A new study at The University of Western Ontario finds the sauces you use when firing up the barbecue this summer may provide unforeseen health benefits.
The research, led by Western biology and psychology postdoctoral fellow Raymond Thomas, shows common marinades may be more than just tasty sauces - they can also provide a major source of natural antioxidants. The paper was co-authored by Mark Bernards and Christopher Guglielmo in Western's department of biology.
Foods rich in antioxidants play an essential role in preventing cardiovascular diseases, cancers, neurodegenerative diseases like Alzheimer's and Parkinson's, inflammation and problems associated with cutaneous aging.
"Herbs and spices are excellent sources of antioxidants, but estimating consumption rates can be difficult considering they are not generally consumed in large quantities, compared to fruits and vegetables," says Thomas. "Instead, they are used in relatively small amounts as ingredients in recipes and formulations such as spice mixes and marinating sauces that enhance food flavour."
Diverse processing methods during manufacture, length of marinating time and exposure to various modes of cooking can significantly alter the antioxidant status of these products and, consequently, the amount of antioxidants available to consumers.
Thomas was able to show for the first time the impact of marinating and cooking meat on the antioxidant status of seven different popular brands and flavours of marinade containing herbs and spices as primary ingredients. Each is readily available at local grocery stores and included jerk sauce, garlic and herb, honey garlic, roasted red pepper, lemon pepper garlic, sesame ginger teriyaki and green seasoning.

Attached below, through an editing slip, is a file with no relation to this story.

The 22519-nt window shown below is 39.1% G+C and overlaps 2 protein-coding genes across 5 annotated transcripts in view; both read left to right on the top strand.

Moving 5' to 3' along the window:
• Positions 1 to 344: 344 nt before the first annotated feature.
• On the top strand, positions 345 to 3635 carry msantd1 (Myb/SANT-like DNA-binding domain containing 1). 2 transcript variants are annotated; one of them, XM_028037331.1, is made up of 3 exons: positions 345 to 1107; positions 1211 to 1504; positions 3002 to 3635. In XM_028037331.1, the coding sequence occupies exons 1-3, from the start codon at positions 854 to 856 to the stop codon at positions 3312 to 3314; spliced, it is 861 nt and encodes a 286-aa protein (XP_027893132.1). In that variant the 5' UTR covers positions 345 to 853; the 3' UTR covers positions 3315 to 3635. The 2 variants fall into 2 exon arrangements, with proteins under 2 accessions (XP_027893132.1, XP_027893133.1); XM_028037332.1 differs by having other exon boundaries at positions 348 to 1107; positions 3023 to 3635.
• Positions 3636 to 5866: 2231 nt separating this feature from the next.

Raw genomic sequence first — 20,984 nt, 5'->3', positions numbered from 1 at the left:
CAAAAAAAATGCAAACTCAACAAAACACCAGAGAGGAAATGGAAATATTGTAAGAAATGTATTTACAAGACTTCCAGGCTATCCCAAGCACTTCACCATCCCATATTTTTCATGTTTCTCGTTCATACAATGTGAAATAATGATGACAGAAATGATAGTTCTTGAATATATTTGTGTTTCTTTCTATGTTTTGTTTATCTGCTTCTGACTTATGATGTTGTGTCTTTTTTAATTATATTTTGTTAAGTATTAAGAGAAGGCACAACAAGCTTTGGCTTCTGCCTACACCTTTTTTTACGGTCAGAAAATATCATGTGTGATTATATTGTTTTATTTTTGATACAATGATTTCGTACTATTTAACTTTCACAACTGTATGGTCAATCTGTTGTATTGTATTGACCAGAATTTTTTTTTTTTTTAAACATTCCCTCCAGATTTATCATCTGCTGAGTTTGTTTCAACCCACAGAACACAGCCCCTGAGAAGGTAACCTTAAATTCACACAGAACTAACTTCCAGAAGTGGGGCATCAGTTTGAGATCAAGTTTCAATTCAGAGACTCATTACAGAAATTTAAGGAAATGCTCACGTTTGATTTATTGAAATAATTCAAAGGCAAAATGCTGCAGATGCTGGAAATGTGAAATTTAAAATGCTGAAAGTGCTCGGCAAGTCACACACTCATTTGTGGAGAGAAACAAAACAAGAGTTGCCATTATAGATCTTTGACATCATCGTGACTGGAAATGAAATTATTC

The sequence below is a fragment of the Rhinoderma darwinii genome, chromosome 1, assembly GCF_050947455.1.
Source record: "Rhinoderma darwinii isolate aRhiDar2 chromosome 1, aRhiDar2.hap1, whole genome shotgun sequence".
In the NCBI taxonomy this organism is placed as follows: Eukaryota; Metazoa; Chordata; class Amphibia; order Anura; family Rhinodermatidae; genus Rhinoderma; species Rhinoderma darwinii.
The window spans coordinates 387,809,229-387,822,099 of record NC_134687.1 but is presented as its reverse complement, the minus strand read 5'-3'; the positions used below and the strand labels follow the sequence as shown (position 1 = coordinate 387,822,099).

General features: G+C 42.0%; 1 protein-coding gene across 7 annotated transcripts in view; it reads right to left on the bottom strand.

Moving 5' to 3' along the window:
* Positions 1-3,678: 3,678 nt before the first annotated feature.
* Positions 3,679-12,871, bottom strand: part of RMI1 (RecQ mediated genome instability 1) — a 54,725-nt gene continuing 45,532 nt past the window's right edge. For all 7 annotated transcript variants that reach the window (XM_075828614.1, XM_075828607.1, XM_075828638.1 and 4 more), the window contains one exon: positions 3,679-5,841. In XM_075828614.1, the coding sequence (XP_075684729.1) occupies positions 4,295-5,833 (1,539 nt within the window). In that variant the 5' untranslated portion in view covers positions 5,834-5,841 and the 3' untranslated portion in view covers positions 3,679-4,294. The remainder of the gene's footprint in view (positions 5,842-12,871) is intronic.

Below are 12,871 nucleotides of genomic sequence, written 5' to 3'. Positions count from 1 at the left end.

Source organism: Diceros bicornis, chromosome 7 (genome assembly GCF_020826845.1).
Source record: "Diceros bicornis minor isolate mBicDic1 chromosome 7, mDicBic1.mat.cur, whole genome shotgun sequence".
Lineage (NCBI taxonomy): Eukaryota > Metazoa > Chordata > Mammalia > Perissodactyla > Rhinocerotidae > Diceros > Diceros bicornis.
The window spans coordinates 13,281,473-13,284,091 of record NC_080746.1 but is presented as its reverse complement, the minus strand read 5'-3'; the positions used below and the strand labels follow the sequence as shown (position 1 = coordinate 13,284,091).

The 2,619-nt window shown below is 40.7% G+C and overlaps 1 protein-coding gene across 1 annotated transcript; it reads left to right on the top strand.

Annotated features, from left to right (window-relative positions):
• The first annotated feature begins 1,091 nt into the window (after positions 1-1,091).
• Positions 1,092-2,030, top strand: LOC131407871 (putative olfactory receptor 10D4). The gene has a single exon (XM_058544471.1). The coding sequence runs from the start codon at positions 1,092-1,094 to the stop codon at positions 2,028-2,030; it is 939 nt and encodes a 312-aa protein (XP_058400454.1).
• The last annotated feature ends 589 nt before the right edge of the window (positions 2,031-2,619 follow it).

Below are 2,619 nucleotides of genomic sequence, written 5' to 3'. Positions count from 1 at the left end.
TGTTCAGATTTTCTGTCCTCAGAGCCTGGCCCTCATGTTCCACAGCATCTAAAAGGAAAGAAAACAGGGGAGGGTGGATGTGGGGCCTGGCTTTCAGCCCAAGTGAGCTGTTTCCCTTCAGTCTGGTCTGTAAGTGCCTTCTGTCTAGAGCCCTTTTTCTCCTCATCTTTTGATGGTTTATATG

His research found very good quantities of antioxidants in all seven sauces, but that marinating meat prior to cooking reduced antioxidant levels by 45-70 percent. Both Grace Jerk Sauce and Renée's Sesame Ginger Teriyaki outperformed the other five sauces tested before and after cooking because they contain substantial quantities of ingredients like hot peppers, allspice, sesame and ginger - all of which have high antioxidant properties.
Despite the high percentage of antioxidant loss following marinating and cooking, the sauces still provide benefits over cooking meat without them.
"Consumers can maximize their intake of the antioxidants available in these sauces by choosing those with the highest antioxidant levels prior to marinating and cooking," says Thomas. "Alternatively, you can brush the sauce on just before serving the meat, or consume it without cooking - like as a salad dressing - where it is permissible to do so."
Published in the Journal of Food Composition and Analysis, the findings are particularly relevant given concerns about the potential health risks and toxicity associated with the use of some synthetic antioxidants. This concern has resulted in an ongoing search for safe and inexpensive antioxidants of natural origins, including those found in herbs and spices.
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